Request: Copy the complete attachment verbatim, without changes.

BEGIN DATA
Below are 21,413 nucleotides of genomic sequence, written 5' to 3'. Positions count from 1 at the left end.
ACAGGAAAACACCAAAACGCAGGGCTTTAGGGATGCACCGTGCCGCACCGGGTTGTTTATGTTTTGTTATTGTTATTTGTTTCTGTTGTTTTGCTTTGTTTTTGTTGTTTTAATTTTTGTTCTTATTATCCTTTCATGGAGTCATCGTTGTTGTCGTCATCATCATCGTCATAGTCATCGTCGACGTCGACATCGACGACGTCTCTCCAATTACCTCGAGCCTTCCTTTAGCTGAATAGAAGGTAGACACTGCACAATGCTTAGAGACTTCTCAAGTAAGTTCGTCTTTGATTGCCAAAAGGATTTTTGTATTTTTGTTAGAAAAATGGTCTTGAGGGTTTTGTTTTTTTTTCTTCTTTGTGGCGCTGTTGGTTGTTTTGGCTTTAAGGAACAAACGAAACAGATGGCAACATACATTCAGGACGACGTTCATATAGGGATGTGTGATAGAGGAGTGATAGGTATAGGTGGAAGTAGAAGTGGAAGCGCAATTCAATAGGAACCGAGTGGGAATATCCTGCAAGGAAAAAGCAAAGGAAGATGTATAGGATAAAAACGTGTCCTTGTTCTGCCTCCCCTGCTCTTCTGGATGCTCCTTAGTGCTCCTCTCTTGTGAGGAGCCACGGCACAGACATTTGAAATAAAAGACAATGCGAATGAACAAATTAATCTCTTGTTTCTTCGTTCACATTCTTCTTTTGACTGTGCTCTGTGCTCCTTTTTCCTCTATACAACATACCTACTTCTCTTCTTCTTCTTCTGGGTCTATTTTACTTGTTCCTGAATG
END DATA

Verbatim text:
Below are 21,413 nucleotides of genomic sequence, written 5' to 3'. Positions count from 1 at the left end.
ACAGGAAAACACCAAAACGCAGGGCTTTAGGGATGCACCGTGCCGCACCGGGTTGTTTATGTTTTGTTATTGTTATTTGTTTCTGTTGTTTTGCTTTGTTTTTGTTGTTTTAATTTTTGTTCTTATTATCCTTTCATGGAGTCATCGTTGTTGTCGTCATCATCATCGTCATAGTCATCGTCGACGTCGACATCGACGACGTCTCTCCAATTACCTCGAGCCTTCCTTTAGCTGAATAGAAGGTAGACACTGCACAATGCTTAGAGACTTCTCAAGTAAGTTCGTCTTTGATTGCCAAAAGGATTTTTGTATTTTTGTTAGAAAAATGGTCTTGAGGGTTTTGTTTTTTTTTCTTCTTTGTGGCGCTGTTGGTTGTTTTGGCTTTAAGGAACAAACGAAACAGATGGCAACATACATTCAGGACGACGTTCATATAGGGATGTGTGATAGAGGAGTGATAGGTATAGGTGGAAGTAGAAGTGGAAGCGCAATTCAATAGGAACCGAGTGGGAATATCCTGCAAGGAAAAAGCAAAGGAAGATGTATAGGATAAAAACGTGTCCTTGTTCTGCCTCCCCTGCTCTTCTGGATGCTCCTTAGTGCTCCTCTCTTGTGAGGAGCCACGGCACAGACATTTGAAATAAAAGACAATGCGAATGAACAAATTAATCTCTTGTTTCTTCGTTCACATTCTTCTTTTGACTGTGCTCTGTGCTCCTTTTTCCTCTATACAACATACCTACTTCTCTTCTTCTTCTTCTGGGTCTATTTTACTTGTTCCTGAATG